If you do have the syndrome, your doctor can also introduce you to immediate lifestyle changes that will help to put an end to this dangerous and life-threatening condition.

Walk Off the Weight
Reversing metabolic syndrome may be as straightforward as exercising more and losing extra weight. Weight loss can have a beneficial effect on all characteristics of metabolic syndrome, from your blood fat levels to your body’s resistance to insulin. An exercise program — something as simple as walking a couple of miles each day — may be enough to help you lose weight and start reversing the metabolic syndrome trend.

Watch What You Eat
You can also make basic changes in your diet that will help. For example, by switching to healthy polyunsaturated and monounsaturated fats such as canola, olive, and peanut oils, you may reduce your body’s LDL(“bad” cholesterol) levels and increase HDL (“good” cholesterol) levels. Poly- and monounsaturated fats are also found in certain foods, such as nuts and avocados. If you need help managing your diet and cutting back on unhealthy foods, a nutrition therapist can set you up with a healthful eating plan that works for you.

Maybe Medication
In addition to lifestyle changes, medication therapies may be useful. Two promising types of drugs for treating metabolic syndrome are insulin sensitizers, such as thiazolidinediones, and metformin. However, no trials have been done to test their effectiveness in preventing cardiovascular disease in people with metabolic syndrome. Medication may also help to treat some of the factors, such as high blood pressure, involved in this syndrome.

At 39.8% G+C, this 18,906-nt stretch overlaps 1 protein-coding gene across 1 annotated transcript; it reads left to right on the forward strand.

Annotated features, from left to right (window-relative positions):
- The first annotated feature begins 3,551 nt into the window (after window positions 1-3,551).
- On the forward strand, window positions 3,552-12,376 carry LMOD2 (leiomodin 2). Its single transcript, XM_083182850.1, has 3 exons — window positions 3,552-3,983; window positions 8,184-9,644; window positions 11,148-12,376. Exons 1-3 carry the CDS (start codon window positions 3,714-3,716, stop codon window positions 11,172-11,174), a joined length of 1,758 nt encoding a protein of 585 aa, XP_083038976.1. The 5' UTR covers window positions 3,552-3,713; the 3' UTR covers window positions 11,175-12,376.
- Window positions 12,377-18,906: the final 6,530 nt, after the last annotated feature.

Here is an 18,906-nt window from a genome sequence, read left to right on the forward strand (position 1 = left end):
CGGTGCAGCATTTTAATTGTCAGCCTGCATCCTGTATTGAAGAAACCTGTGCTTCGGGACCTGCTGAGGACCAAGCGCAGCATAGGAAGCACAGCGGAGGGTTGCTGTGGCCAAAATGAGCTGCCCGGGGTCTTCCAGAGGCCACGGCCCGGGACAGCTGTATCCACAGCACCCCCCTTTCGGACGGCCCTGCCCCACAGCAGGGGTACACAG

Take Action to Avoid the Syndrome

It’s not clear what causes metabolic syndrome. Some people may be genetically predisposed to it, while others may have a combination of lifestyle and medical factors that put them at risk. But metabolic syndrome is preventable. By getting plenty of exercise and maintaining a healthy weight, there is a strong possibility that you can avoid this condition. Knowing the consequences of metabolic syndrome might be just the motivation you need to maintain a healthy lifestyle.


Do something EVERYDAY to change your risk factors…



Soft Drinks Link to Ageing? October 26, 2014

Filed under: Uncategorized — jax allen @ 6:43 pm
Soft Drinks Link to Ageing?q

Interesting article from
The Guardian
Azeen Ghorayshi
Thursday 16 October 2014 20.00 BST



3 Steps to Solve Age Related Fat September 30, 2014

Filed under: Uncategorized — jax allen @ 8:33 pm

3 Steps to Solve Age-Related Fat Gain…

To stop age-related muscle loss and fat gain is EASY and it’s something that any of us can do.

Just send the correct signal to your body to say “maintain muscle and burn fat”.



By moving. But ONLY in the optimal metabolic way. Doing the right movements spikes your metabolic rate, rebuilds muscle and burns fat for energy in 3 steps:

Step #1: The right metabolic movements drive sugar (glucose) and fat (fatty acids) into your muscle cells to be used as fuel. This prevents your fat cells from sucking it in and turning it into fat.

Step #2: Once the fuel gets into your muscle cells, it needs to be burned or it’ll just get sucked back into your fat cells. That’s why it’s so important to make sure you are doing the RIGHT type of movement — one that builds more of your fuel-burning furnaces called mitochondria.

Step #3: You need to consistently repeat these movements over time — that’s when the magic happens. You’ll create new lean, toned muscle mass, which sucks in even more fuel to be burned, prevents your fat cells from getting fatter and gives you tons of energy.


Remember, just because you might be over 40, 50, 60, or even 70, it doesn’t mean you are doomed to have a slow metabolism, low energy or uncontrollable fat gain.

The key is to get moving, using the right metabolic movements unleash your full fat burning and muscle shaping potential in a scientifically proven way.

Stay Active. Eat Clean. Feel Great